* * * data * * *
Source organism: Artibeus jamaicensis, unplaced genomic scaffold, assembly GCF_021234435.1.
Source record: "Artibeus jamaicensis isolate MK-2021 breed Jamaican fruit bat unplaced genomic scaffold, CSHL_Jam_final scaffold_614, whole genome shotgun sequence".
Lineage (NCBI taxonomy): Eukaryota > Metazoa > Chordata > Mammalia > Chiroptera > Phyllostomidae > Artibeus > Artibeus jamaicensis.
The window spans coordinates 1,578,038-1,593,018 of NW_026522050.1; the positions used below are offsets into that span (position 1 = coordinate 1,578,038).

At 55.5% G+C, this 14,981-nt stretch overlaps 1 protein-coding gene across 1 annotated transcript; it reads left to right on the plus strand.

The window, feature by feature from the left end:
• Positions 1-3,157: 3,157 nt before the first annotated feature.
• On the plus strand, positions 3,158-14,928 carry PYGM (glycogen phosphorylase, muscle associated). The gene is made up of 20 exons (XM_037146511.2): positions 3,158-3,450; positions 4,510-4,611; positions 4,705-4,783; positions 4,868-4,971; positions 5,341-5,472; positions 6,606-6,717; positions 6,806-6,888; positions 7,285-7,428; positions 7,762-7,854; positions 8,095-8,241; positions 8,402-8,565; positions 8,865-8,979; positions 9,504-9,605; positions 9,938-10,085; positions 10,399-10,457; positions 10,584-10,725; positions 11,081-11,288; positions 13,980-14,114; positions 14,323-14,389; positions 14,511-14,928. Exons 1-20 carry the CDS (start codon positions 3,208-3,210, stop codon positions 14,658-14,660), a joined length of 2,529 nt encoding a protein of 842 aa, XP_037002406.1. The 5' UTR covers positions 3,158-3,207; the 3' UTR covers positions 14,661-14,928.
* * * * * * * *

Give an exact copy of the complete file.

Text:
Source organism: Artibeus jamaicensis, unplaced genomic scaffold, assembly GCF_021234435.1.
Source record: "Artibeus jamaicensis isolate MK-2021 breed Jamaican fruit bat unplaced genomic scaffold, CSHL_Jam_final scaffold_614, whole genome shotgun sequence".
Lineage (NCBI taxonomy): Eukaryota > Metazoa > Chordata > Mammalia > Chiroptera > Phyllostomidae > Artibeus > Artibeus jamaicensis.
The window spans coordinates 1,578,038-1,593,018 of NW_026522050.1; the positions used below are offsets into that span (position 1 = coordinate 1,578,038).

At 55.5% G+C, this 14,981-nt stretch overlaps 1 protein-coding gene across 1 annotated transcript; it reads left to right on the plus strand.

The window, feature by feature from the left end:
• Positions 1-3,157: 3,157 nt before the first annotated feature.
• On the plus strand, positions 3,158-14,928 carry PYGM (glycogen phosphorylase, muscle associated). The gene is made up of 20 exons (XM_037146511.2): positions 3,158-3,450; positions 4,510-4,611; positions 4,705-4,783; positions 4,868-4,971; positions 5,341-5,472; positions 6,606-6,717; positions 6,806-6,888; positions 7,285-7,428; positions 7,762-7,854; positions 8,095-8,241; positions 8,402-8,565; positions 8,865-8,979; positions 9,504-9,605; positions 9,938-10,085; positions 10,399-10,457; positions 10,584-10,725; positions 11,081-11,288; positions 13,980-14,114; positions 14,323-14,389; positions 14,511-14,928. Exons 1-20 carry the CDS (start codon positions 3,208-3,210, stop codon positions 14,658-14,660), a joined length of 2,529 nt encoding a protein of 842 aa, XP_037002406.1. The 5' UTR covers positions 3,158-3,207; the 3' UTR covers positions 14,661-14,928.